Leonard Harrison GC Bomb Disposal Pioneer
A Short Biography
Leonard Henry Harrison was born at Devonport on 6th June 1906 and educated at Devonport Secondary School. He enlisted into the RAF as a Boy Entrant Aircraft Apprentice in the 1st Entry to No 1 School of Technical Training RAF Halton in January 1922. He graduated as a Fitter Armourer A.C.1 in December 1924 and in 1934 joined the Reserve as a Sergeant.
On 11th February 1940 as a civilian instructor at RAF Manby he was called to use his knowledge and skill when a grain carrier limped into Immimgham Dock having been bombed in the North Sea. An unexploded bomb was wedged in the main deck. The bomb had a fuze of a type unknown at that time. With help from a colleague, Flt Lt John Dowland and fellow instructor, Harrison managed to defuse the bomb. A month later, he was called to defuse another bomb, this time onboard a fishing vessel in the Humber.
In 1943 he was party to a plot. The idea was to re-assemble the fuzes of unexploded German bombs, short circuit them, and have them smuggled into enemy ammunition stores by the French Resistance. The German bombers carrying the bombs with the tampered fuzes would be blown up by their own bombs as they were released from the aircraft. The Germans found out about this and consequently thousands of suspicious fuzes were destroyed as a precaution.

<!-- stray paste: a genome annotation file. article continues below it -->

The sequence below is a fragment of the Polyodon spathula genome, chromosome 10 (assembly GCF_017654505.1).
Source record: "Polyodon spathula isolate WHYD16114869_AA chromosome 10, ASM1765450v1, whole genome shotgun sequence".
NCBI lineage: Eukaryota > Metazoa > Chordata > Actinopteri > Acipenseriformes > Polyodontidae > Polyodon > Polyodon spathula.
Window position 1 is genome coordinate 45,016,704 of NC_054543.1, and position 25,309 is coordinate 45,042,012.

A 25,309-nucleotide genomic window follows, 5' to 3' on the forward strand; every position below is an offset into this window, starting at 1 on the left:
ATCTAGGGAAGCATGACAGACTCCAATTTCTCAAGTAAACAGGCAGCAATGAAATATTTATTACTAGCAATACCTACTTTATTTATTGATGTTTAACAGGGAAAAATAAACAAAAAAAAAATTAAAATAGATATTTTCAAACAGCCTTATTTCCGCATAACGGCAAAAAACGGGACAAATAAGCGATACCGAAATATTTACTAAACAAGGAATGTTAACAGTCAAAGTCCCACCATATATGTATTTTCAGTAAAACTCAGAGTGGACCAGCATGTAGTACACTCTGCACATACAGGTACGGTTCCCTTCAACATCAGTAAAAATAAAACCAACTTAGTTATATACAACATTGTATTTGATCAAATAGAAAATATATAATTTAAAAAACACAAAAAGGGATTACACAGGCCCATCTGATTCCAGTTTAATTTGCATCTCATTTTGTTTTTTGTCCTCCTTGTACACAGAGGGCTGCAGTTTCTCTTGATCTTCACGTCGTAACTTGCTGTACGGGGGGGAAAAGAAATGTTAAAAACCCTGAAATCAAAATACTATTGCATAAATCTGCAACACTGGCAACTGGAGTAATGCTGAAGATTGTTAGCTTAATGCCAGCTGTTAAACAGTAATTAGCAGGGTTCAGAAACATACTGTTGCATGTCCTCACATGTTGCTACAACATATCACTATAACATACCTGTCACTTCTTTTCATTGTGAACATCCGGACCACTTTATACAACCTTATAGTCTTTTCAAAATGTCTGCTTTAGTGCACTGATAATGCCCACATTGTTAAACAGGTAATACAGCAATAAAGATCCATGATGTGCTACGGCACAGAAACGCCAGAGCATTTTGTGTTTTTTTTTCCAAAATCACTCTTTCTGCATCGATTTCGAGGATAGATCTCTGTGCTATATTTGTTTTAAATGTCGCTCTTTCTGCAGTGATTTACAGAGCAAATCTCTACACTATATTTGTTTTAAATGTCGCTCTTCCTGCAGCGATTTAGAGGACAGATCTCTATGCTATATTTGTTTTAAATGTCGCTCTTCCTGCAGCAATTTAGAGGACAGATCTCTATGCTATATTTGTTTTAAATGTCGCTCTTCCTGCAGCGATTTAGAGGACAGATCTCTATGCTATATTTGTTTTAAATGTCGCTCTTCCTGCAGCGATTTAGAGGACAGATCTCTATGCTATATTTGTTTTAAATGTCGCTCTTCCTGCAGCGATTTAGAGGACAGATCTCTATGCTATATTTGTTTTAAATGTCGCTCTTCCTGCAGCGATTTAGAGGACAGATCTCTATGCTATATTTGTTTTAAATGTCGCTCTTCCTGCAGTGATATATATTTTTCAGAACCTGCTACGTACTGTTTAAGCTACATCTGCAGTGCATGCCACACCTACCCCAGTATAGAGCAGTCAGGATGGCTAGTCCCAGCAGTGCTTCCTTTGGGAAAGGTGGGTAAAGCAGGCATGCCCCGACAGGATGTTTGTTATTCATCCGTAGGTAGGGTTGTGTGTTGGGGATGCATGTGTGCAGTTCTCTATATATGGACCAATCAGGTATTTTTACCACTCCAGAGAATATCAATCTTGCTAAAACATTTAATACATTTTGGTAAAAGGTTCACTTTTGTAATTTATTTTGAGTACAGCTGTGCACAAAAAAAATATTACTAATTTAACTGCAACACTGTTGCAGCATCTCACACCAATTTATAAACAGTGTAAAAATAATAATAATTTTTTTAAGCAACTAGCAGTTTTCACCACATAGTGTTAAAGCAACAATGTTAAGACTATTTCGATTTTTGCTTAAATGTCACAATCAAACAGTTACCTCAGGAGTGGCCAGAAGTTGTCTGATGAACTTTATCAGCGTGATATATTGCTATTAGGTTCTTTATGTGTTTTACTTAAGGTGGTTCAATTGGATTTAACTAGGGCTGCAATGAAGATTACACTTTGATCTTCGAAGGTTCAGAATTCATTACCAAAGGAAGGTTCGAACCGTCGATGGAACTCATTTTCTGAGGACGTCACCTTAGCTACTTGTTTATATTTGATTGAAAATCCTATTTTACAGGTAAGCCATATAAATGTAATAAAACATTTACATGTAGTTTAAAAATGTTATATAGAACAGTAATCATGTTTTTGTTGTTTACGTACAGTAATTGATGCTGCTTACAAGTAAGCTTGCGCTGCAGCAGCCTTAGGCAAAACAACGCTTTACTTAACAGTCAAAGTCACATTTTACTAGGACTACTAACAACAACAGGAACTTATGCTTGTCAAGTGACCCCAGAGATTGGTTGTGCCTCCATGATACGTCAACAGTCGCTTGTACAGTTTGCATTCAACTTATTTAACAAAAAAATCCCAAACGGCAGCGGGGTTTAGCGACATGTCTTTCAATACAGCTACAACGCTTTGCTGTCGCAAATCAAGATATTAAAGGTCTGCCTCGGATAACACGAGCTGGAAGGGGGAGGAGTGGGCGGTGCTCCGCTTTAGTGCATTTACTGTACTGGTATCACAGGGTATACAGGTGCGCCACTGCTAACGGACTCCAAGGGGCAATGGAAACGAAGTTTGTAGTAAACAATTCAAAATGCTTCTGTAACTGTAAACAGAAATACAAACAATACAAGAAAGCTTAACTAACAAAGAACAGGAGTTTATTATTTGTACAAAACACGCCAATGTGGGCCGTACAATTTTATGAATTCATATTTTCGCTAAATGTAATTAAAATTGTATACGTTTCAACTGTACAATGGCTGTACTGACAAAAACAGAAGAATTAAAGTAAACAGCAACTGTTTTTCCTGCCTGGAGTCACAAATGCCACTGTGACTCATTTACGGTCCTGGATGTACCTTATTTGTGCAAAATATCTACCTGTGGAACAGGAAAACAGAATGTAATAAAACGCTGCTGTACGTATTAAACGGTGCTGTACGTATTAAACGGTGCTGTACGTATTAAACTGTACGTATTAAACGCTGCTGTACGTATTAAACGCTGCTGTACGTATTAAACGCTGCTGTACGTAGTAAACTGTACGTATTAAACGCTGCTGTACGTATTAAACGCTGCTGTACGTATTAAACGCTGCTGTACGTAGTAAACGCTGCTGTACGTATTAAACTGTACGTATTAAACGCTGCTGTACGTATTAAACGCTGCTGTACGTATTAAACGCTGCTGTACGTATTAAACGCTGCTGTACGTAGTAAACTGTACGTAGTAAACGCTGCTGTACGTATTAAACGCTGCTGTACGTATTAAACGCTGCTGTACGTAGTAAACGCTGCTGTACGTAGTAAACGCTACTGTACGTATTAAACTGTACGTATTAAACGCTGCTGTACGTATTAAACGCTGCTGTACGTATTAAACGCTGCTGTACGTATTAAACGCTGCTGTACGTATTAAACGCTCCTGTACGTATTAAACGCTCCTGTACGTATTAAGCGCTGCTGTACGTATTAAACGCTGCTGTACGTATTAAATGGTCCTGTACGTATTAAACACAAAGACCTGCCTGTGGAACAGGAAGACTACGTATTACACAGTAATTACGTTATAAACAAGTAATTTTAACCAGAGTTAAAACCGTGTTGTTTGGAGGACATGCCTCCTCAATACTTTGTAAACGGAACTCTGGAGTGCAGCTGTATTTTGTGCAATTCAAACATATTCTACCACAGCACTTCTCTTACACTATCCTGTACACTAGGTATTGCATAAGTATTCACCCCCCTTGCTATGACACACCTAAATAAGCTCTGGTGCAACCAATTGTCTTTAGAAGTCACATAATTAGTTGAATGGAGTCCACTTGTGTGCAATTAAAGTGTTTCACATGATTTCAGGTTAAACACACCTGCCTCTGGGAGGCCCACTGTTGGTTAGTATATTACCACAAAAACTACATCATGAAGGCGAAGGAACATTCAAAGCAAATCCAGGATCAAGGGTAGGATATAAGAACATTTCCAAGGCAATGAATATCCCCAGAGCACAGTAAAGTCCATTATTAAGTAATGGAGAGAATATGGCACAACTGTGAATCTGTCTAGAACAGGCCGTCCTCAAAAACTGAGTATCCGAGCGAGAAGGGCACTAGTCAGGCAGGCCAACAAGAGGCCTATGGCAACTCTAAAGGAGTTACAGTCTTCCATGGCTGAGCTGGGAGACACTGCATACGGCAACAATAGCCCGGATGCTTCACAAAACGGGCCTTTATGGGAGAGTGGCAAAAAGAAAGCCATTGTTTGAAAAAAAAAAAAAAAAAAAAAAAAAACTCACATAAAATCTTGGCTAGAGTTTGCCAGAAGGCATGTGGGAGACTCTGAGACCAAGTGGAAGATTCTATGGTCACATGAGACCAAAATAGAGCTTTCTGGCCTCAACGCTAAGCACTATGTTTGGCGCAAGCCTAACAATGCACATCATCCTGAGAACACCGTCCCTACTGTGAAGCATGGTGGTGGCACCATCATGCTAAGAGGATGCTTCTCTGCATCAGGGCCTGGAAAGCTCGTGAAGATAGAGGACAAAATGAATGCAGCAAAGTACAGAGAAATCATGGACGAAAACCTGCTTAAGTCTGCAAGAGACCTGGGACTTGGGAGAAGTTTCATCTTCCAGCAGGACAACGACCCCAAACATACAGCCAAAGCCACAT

Harrison was commissioned in the RAF Volunteer Reserve in 1941 and held various appointments in the training schools.
He retired in the rank of Wing Commander in 1949 but remained in civilian appointments with the Air Ministry until 1970.
His skill and handling of unexploded bombs resulted in him being awarded one of the earliest George Crosses on the Second World War and he was the honorary treasurer of the Victoria and George Cross Association. Len Harrison died on the 15th July 1989. at the age of 83.
The History of the George Cross
In the early days of the war, King George the Sixth was impressed by some very heroic deeds in mine and bomb disposal; deeds performed far from any human enemy but requiring the peak of courage for a considerable time. The King felt that no existing award for gallantry reflected such an impersonal bravery so the George Cross was instigated. It is worn on the right of any other awards except the Victoria Cross.